Andy 21:21
I just want to circle back is can you is talking about the Federal Highway money system where they say, Hey, we want speed limits to be 70 on an interstate, I don’t know what that number is, is it similar to the federal registry that we’re talking that doesn’t exist? Is it similar to those federal highway guidelines so to speak? Is that what the federal component is where we actually go into like there is no federal registry?

Larry 21:50
Absolutely. This is a federal desire that the states have registries. States could willingly, knowingly choose not to register anyone, and there would not be anything the federal government could do about it in the way of a penalty on the state other than an economic sanction. They could not come in and federalize the registry, they could come in and federalize it for people that have been convicted in the federal system, but in my opinion, and I think a lot of legal professionals agree with me, and that’s gonna be one of the arguments that that’s made to try to turn this ship around. But they could not come in and register people in the states no more than they could come into the states and issue driver’s license. Why do you think we’ve had this ongoing battle since 2005, I believe, when the REAL ID act was adopted? If they could make a federal ID in the interest of national security, they would have already done that rather than threatening states. And they threatened states with sanctions including not letting their citizens board airplanes or enter federal buildings, federal courthouses, or federal military installations or national laboratories, and in our case where we have two national laboratories here in our state, but they can’t make a federal ID card because that’s not, in my view, constitutional. We’ve delegated ID identification of citizens issued driver’s license, that’s the state responsibility and the feds could create an ID they can make it optional, kinda like your passport you can optionally have a federal ID of passport you’re not required to have one. They could create I guess a United States identification card but I don’t know how they could compel you to carry one they could they could say it would be good idea if you if you do you could access federal facilities more easily but that’s the same thing with this. The federal government would like for the states to register people. They don’t have to. They flat out don’t have to.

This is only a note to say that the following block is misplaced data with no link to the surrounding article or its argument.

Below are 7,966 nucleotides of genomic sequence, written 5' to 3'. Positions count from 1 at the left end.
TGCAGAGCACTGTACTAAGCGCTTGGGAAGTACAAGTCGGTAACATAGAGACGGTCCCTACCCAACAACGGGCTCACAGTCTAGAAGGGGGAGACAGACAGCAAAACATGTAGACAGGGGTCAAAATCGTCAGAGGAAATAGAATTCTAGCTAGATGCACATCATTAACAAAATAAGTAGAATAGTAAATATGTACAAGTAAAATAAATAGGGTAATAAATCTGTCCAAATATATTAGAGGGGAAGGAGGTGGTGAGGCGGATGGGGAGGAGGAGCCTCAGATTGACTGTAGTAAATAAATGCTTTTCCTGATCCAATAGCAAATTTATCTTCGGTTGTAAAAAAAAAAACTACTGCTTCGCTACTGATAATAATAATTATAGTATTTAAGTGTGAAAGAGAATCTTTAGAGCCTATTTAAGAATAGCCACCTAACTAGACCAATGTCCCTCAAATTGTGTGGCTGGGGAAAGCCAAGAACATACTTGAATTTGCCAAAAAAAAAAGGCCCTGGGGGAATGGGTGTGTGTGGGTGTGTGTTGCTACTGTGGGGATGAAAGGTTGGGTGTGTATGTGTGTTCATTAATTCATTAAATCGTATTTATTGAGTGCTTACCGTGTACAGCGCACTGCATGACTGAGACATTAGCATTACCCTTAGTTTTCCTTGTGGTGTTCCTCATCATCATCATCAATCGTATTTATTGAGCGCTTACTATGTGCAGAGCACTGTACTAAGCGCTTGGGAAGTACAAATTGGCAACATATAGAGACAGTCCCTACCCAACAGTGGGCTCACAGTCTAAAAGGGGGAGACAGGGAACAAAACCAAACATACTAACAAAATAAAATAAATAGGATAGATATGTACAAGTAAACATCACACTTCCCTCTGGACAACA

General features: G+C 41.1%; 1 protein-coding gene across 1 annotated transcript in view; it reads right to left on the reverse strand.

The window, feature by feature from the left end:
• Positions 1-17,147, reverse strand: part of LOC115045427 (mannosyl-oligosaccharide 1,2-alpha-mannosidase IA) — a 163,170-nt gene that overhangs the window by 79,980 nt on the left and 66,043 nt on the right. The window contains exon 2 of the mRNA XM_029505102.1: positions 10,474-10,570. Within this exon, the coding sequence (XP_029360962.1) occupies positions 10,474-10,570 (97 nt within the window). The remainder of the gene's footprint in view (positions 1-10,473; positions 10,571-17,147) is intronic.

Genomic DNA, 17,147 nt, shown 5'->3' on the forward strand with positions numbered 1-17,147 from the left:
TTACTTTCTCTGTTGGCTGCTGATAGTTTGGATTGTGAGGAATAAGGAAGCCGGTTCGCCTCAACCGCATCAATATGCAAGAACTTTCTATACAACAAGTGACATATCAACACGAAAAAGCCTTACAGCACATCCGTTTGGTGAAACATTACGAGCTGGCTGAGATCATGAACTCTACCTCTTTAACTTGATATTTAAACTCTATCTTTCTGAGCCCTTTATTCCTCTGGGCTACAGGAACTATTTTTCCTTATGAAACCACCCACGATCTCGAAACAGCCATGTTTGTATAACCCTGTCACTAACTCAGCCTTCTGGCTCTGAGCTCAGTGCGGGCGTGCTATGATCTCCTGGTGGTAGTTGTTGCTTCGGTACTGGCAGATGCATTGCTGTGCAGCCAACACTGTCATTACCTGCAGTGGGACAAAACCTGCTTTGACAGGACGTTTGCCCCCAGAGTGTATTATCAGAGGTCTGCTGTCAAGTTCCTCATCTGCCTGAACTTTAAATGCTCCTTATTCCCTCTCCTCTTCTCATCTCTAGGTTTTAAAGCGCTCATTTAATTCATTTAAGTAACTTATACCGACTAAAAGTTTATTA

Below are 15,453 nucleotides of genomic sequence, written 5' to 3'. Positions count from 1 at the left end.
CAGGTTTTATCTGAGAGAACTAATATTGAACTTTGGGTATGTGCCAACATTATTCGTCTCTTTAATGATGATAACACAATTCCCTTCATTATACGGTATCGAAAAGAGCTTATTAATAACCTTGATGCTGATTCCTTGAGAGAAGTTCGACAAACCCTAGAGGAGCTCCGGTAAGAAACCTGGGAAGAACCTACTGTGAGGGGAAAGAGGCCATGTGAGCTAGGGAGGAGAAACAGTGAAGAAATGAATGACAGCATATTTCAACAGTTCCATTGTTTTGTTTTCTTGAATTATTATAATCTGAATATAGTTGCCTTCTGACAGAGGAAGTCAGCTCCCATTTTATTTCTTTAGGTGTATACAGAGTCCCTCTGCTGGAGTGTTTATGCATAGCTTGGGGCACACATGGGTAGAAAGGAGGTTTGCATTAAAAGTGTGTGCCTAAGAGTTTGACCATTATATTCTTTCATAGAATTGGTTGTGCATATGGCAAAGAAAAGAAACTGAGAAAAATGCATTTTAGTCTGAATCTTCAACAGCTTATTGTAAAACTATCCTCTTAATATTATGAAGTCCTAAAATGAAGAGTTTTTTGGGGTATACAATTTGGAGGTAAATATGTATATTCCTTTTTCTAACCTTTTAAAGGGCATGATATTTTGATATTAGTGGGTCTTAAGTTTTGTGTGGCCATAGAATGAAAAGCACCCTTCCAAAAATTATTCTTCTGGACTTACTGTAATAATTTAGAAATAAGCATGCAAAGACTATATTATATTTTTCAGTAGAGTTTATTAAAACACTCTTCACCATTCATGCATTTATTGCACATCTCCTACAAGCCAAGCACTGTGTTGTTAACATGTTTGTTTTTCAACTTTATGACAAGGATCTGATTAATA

Andy 23:44
Gotcha. And, um, where do we go from here? You have massive fear that this is going to sink our ship to what degree as far as going forward?

Larry 23:58
Without some brilliant lawyering, which I didn’t see in this particular case, without some brilliant lawyering. This it’s it’s, it’s we could spend the entire episode because if, if Michigan now, who has not wanted to release anyone from registration as a result of Does versus Snyder, at this particular point, why would they? Because now they’ve got what they need. They have got, we can’t have it both ways. Now remember the state gets to have it both ways, but we don’t on our side. Now, we’ve been hanging our hat on how important the Sixth Circuit decision is and how wonderful it was that they found that Michigan’s registry had gone too far. And we said, Oh, everybody should really just jump on board and do what the Sixth Circuit. Now I wonder if the people have been clamoring that for all this time, will all of a sudden start clamoring about how we should jump on board, because now Michigan has been green lighted to go ahead and say we’re not removing anybody, because the same court that you just told us how wonderful It was that we should follow their lead. They said that there’s an independent duty to register people. And we really do believe that we should follow the dictates of this circuit and by golly, we’re not going to remove anybody. And what would you say then? Would you magically do a flip flop and say that you don’t believe in the Sixth Circuit any longer?

Andy 25:20